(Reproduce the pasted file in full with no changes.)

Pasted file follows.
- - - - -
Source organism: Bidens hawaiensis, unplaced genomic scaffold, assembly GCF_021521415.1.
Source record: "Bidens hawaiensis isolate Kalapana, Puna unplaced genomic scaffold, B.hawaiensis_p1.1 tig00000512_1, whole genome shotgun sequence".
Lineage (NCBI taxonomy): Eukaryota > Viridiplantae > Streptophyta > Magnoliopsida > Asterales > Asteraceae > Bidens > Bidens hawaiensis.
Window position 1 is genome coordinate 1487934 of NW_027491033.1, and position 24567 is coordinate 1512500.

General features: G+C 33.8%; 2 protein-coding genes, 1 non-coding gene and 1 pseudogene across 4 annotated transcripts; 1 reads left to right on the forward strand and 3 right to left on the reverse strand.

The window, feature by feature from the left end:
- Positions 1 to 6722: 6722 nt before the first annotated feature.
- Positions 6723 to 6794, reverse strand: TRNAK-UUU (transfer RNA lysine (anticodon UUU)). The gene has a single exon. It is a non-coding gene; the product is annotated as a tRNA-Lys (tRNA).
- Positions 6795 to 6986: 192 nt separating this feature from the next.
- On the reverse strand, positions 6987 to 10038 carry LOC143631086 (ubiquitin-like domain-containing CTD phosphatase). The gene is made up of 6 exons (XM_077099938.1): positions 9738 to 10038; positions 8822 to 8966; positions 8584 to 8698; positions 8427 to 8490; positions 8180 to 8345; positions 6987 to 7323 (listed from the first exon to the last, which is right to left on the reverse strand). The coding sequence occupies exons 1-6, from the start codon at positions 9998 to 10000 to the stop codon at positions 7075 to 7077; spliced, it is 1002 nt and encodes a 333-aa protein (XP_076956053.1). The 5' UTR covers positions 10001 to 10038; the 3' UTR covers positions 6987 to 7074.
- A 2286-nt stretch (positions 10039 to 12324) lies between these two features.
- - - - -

Source organism: Bidens hawaiensis, unplaced genomic scaffold, assembly GCF_021521415.1.
Source record: "Bidens hawaiensis isolate Kalapana, Puna unplaced genomic scaffold, B.hawaiensis_p1.1 tig00000512_1, whole genome shotgun sequence".
Lineage (NCBI taxonomy): Eukaryota > Viridiplantae > Streptophyta > Magnoliopsida > Asterales > Asteraceae > Bidens > Bidens hawaiensis.
Window position 1 is genome coordinate 1487934 of NW_027491033.1, and position 24567 is coordinate 1512500.

General features: G+C 33.8%; 2 protein-coding genes, 1 non-coding gene and 1 pseudogene across 4 annotated transcripts; 1 reads left to right on the forward strand and 3 right to left on the reverse strand.

The window, feature by feature from the left end:
- Positions 1 to 6722: 6722 nt before the first annotated feature.
- Positions 6723 to 6794, reverse strand: TRNAK-UUU (transfer RNA lysine (anticodon UUU)). The gene has a single exon. It is a non-coding gene; the product is annotated as a tRNA-Lys (tRNA).
- Positions 6795 to 6986: 192 nt separating this feature from the next.
- On the reverse strand, positions 6987 to 10038 carry LOC143631086 (ubiquitin-like domain-containing CTD phosphatase). The gene is made up of 6 exons (XM_077099938.1): positions 9738 to 10038; positions 8822 to 8966; positions 8584 to 8698; positions 8427 to 8490; positions 8180 to 8345; positions 6987 to 7323 (listed from the first exon to the last, which is right to left on the reverse strand). The coding sequence occupies exons 1-6, from the start codon at positions 9998 to 10000 to the stop codon at positions 7075 to 7077; spliced, it is 1002 nt and encodes a 333-aa protein (XP_076956053.1). The 5' UTR covers positions 10001 to 10038; the 3' UTR covers positions 6987 to 7074.
- A 2286-nt stretch (positions 10039 to 12324) lies between these two features.